Running with the Demon is the first book in the Word and the Void trilogy and what we now know to be the first book in the long running Shannara serieRunning with the Demon is the first book in the Word and the Void trilogy and what we now know to be the first book in the long running Shannara series. On its own this novel is an enjoyable tale of a teenage girl who is caught between a demon who is inextricably tied to her family and a Knight of the Word who hunts that demon. She struggles with magic of her own as well as a dark past that she is denied knowledge of and the story unfolds into what could be quite a nice enjoyable one off story.
The characters in this novel are well written. The teenagers are suitably childish at times and serious at others, the grandparents are set in their ways while at the same time flawed with the bad habits acquired through the years and the Knight of the Word was a brilliantly written reluctant hero. The strength of these characters and their relationships within this novel bring this story together nicely.
The real strength in this book however, is in the re-reading of it after having read the whole Shannara series. Whether it was a conscious choice to have these books be the beginning of the Shannara series or if it was just a happy accident this book was made that much better when thinking of the events that would follow what happened in this book.
Upon re-reading I get the sense of epic beginnings and as both the demon and John Ross said in the book, big events do not just happen in big places but always start in a myriad of small places and come together to form something big. This felt like one of those small events and the book was made more enjoyable because of the knowledge of what it would lead to.
if you are new to the Shannara series I recommend reading the books in the order in which they were written but if you have read them all before I definitely recommend not glossing over this novel as I had planned to. It gained a star rating just from the knowledge of what this book begins.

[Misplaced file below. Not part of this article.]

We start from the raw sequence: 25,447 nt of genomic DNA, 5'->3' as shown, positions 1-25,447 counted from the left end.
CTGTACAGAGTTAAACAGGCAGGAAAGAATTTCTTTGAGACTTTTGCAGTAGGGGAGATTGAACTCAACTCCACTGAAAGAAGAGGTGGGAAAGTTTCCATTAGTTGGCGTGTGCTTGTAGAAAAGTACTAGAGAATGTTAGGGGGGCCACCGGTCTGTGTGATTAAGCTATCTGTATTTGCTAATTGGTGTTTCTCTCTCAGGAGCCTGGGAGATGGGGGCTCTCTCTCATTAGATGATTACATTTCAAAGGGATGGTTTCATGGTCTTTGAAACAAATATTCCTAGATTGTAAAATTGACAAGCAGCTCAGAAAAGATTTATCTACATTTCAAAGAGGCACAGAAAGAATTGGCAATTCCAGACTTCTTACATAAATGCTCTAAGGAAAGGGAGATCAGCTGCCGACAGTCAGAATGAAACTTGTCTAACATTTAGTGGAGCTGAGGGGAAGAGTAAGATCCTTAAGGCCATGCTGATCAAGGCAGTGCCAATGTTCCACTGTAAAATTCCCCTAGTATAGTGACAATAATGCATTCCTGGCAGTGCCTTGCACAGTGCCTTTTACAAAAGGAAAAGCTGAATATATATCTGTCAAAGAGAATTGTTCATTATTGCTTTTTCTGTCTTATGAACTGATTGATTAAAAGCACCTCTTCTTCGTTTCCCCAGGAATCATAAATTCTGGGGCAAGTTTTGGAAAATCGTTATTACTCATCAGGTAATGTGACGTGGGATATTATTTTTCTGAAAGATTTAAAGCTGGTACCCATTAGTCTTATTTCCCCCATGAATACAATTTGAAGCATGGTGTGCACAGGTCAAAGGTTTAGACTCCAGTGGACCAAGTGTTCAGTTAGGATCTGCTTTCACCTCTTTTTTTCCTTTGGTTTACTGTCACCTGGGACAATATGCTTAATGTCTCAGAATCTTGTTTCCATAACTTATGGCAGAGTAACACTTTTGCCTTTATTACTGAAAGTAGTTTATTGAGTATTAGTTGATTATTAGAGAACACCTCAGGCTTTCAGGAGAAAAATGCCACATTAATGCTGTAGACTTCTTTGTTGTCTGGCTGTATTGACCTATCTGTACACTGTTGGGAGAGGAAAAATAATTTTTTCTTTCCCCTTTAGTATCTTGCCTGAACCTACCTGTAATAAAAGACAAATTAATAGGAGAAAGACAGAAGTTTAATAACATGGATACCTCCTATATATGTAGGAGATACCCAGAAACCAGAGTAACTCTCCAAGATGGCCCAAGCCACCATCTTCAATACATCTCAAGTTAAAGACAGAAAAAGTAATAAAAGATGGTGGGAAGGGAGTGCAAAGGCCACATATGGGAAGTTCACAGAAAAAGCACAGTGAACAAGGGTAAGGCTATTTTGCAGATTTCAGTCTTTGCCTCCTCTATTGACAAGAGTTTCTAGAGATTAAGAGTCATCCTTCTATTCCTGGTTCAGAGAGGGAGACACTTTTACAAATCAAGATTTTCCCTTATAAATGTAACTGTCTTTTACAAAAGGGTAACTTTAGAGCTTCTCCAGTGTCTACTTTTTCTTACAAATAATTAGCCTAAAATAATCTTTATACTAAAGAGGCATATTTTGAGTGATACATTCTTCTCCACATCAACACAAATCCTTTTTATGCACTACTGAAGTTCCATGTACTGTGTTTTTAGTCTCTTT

Overall as a one off novel this is a three star story that has enjoyable moments but is ultimately unmemorable after some time has passed. For the start of the epic series that is to follow this novel quickly grows to a four star read and sets the stage brilliantly for what is to come. ...more
This second installment from Brent weeks was a truly enjoyable read. As with the first novel in this series he has managed to create a highly involvedThis second installment from Brent weeks was a truly enjoyable read. As with the first novel in this series he has managed to create a highly involved world even though his writing at times can be quite lighthearted. I am particularly impressed with this being as his previous trilogy, the Night Angel trilogy, were far darker in their content.
Brent weeks is fast becoming one of my must read authors if for no other reason than the truly enjoyable characters he churns out. Kip (aka Breaker) is one of the most brilliant characters I have read in a long time and not nearly what one would expect from a central character in a fantasy series. He is funny at all the right times and heroic when he needs to be. There are few lead characters who you find yourself taking to as much as Kip and I think what I really enjoy about this book as that I can honestly say I would love to have him for a friend.
All in all this is a thoroughly enjoyable read that progresses the story in this (literally) colourful world to new levels of intrigue. I was hooked from about ten pages in and the time seemed to fly by.
If you haven't read the first book then obviously please do so before reading this but if you have then what are you doing reading this review rather than the book itself, hop over to Amazon and get it now! You won't be sorry...more
It's strange that even though there was nothing overly wrong with this novel, I always find it very unremarkable after I have finished reading it.
ThiIt's strange that even though there was nothing overly wrong with this novel, I always find it very unremarkable after I have finished reading it.
This is the final book in the Original Shannara Trilogy and whilst it went out with a bang and there were some big changes to the Shannara world this book is very unmemorable. This is very surprising as so many things happen in this novel that are important to the rest of the series. (view spoiler)[Things like the death of Allanon, the removal of Paranor, the birth of the wish song and the removal of magic from the land for a time. (hide spoiler)] All the things that happen in this book are very important but still this book lacks impact.
I think it may be because there were no really strong new characters in this book. In The Elfstones of Shannara, Wil Ohmsford and the other characters were so well written that you were eagerly turning over every page to see what would happen to them next but in this novel that didn't seem to be the case.